WEEKLY HEALTH UPDATE
Week of: Monday, January 14, 2019
Chad Abramson, D.C.
Mental Attitude:Could a Childhood Infection Lead to Mental Health Issues?
After reviewing the health records of more than one million persons, researchers report that individuals who had been hospitalized with an infection as children were 84% more likely to have received a diagnosis for one or more mental health conditions (schizophrenia, obsessive-compulsive disorder, personality and behavior disorders, attention deficit hyperactivity disorder, oppositional defiant disorder, conduct disorder, or tics, for example) later in life. Lead researcher Dr. Ole Kohler- Forsberg writes, “The findings linking infections with mental disorders in the developing brain do add more knowledge to this growing field, showing that there exists an intimate connection between the body and the brain.” JAMA Psychiatry, December 2018
Health Alert: Air Pollution May Raise Diabetes Risk.
A review of existing research suggests that individuals with greater exposure to air pollution may be at an elevated risk for impaired glucose metabolism, a condition known to precede type 2 diabetes. Current Epidemiology Reports, November 2018
Diet: Mediterranean Diet During Pregnancy Linked to Healthier Development in Children.
According to a new study that followed 2,700 children until age four, those whose mothers most closely followed the Mediterranean diet during pregnancy were 32% less likely to experience an abnormal growth pattern through age four. Study author Dr. Dora Romaguera adds, “These results support the hypothesis that a healthy diet during pregnancy can have a beneficial effect for child development.” Journal of Pediatrics, November 2018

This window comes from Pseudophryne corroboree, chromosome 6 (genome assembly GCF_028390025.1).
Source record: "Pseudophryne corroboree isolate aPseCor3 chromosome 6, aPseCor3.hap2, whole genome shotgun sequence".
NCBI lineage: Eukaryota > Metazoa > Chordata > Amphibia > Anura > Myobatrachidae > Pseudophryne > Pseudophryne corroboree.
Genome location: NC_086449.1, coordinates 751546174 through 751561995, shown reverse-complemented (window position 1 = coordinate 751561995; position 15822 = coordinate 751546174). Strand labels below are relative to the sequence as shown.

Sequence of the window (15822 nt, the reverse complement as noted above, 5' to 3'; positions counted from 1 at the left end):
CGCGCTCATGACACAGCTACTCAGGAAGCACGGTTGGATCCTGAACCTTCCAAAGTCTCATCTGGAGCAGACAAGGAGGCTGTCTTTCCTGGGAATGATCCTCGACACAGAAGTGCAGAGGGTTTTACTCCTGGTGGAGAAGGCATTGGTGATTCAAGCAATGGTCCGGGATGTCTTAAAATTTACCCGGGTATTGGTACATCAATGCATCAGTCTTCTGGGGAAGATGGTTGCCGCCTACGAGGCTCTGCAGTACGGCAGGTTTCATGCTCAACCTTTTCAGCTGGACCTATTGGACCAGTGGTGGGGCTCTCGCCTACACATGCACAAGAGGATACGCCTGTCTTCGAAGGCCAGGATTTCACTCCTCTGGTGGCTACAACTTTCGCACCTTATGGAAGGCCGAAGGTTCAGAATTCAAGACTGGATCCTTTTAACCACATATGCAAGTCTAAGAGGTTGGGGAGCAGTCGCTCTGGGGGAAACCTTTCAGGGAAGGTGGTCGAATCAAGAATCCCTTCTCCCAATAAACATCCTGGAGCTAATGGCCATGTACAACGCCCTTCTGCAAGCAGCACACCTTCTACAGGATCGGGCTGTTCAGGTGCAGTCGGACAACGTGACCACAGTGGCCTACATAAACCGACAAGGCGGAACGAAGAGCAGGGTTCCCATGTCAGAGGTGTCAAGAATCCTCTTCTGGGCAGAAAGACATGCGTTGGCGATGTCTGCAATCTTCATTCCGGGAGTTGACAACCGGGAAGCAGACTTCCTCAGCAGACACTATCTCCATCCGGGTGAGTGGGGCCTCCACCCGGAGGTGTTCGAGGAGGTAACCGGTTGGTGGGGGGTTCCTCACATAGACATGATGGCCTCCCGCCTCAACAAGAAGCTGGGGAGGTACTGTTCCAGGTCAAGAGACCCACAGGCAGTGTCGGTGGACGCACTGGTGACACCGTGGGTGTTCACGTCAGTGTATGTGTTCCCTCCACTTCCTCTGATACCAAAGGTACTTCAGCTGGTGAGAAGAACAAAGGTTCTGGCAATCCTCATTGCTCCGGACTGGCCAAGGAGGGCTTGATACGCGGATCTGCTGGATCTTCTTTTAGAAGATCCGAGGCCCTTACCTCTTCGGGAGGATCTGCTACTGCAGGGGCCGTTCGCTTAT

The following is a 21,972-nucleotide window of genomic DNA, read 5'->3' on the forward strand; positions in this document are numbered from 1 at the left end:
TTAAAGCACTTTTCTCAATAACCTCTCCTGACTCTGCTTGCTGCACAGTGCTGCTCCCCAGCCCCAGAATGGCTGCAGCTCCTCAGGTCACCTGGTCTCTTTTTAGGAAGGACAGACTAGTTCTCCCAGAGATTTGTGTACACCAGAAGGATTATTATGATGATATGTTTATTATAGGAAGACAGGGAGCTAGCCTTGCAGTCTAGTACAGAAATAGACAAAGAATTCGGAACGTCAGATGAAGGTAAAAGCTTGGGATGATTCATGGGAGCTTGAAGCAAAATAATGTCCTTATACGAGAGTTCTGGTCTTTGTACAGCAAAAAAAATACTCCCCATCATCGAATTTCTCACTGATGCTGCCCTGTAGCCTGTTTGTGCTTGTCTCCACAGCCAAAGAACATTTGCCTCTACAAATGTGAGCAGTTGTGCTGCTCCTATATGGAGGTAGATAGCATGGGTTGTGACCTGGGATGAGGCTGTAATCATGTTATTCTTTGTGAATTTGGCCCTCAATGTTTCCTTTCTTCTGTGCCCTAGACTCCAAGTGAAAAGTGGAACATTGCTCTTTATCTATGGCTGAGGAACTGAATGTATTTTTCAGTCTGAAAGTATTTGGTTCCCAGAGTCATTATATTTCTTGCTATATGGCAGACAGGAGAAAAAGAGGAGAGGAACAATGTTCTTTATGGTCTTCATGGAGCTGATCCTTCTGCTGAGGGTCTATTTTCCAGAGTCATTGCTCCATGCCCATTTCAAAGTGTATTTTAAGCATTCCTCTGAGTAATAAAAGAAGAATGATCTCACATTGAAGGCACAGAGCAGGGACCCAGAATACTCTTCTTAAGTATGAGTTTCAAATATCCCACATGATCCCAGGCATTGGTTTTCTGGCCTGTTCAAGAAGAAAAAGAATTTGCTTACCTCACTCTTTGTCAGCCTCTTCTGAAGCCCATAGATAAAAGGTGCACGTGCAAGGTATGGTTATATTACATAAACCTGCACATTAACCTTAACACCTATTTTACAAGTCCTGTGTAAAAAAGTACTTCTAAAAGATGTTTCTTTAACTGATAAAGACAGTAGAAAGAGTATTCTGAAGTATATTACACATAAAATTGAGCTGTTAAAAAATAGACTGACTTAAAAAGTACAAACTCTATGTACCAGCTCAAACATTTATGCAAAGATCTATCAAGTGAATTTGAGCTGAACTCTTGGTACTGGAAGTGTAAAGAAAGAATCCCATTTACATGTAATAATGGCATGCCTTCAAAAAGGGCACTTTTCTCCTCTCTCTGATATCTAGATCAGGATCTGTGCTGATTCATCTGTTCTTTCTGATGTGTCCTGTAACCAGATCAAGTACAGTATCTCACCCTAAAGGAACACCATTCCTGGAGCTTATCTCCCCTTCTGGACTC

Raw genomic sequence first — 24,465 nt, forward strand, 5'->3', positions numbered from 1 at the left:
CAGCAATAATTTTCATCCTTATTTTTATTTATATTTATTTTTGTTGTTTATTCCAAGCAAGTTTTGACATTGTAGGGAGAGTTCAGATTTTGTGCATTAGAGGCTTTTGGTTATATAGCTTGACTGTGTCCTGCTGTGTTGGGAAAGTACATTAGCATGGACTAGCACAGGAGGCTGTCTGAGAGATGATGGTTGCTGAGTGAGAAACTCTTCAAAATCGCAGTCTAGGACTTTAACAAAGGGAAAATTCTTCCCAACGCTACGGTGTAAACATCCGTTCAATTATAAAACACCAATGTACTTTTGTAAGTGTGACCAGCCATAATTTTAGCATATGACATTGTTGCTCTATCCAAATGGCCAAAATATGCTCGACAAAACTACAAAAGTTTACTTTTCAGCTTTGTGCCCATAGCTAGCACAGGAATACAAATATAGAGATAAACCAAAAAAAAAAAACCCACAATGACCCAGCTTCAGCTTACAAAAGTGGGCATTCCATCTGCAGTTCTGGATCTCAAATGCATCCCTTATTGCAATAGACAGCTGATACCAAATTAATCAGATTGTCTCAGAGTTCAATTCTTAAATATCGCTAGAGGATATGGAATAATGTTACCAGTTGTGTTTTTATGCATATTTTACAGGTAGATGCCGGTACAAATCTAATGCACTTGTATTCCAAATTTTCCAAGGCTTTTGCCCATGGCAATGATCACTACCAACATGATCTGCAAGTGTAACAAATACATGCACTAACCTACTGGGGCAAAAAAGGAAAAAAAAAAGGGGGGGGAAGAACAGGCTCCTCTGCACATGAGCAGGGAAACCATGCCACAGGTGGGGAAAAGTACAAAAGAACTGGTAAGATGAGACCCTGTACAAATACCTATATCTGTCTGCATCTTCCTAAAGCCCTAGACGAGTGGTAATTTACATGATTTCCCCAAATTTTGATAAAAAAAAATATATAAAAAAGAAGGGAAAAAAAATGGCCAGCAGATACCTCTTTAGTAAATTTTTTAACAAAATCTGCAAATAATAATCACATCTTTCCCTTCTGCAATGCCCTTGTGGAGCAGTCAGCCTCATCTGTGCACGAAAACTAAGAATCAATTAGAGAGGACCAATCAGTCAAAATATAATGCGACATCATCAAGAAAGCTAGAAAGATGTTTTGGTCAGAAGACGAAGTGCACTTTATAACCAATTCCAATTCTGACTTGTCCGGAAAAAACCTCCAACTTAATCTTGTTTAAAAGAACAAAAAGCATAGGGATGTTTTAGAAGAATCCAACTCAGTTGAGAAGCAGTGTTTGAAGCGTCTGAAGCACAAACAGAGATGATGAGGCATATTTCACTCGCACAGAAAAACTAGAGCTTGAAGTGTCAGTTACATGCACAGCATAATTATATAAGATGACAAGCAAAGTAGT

Exercise:Benefits Parkinson’s Patients.
The current research suggests that physical exercise (such as aerobic exercises, treadmill training, dancing, traditional Chinese exercise, yoga, or resistance training) can improve both motor and non-motor symptoms in patients with Parkinson’s Disease. Annals of Indian Academy of Neurology, December 2018
Chiropractic: Active or Static Stretching for Neck Pain?
Among a group of 24 sedentary workers with neck pain, researchers found that both active and passive stretching resulted in similar improvements in range of motion, pain threshold, and perceived disability. Doctors of chiropractic commonly incorporate these types of stretches into their treatment plans for patients with neck issues. Journal of Back and Musculoskeletal Rehabilitation, November 2018
Wellness/Prevention: Are You at Risk for AFib?
Currently, 2.7 million Americans live with atrial fibrillation (AFib), a condition characterized by an irregular heartbeat that can lead to blood clots, stroke, heart failure, and other heart-related complications. The American Heart Association lists the following risk factors for AFib: advanced age, high blood pressure, heart disease, drinking alcohol, family history, and sleep apnea. American Heart Association, November 2018
"The best revenge is massive success." ~ Frank Sinatra
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This information should not be substituted for medical or chiropractic advice. Any and all health care concerns, decisions, and actions must be done through the advice and counsel of a health care professional who is familiar with your updated medical history.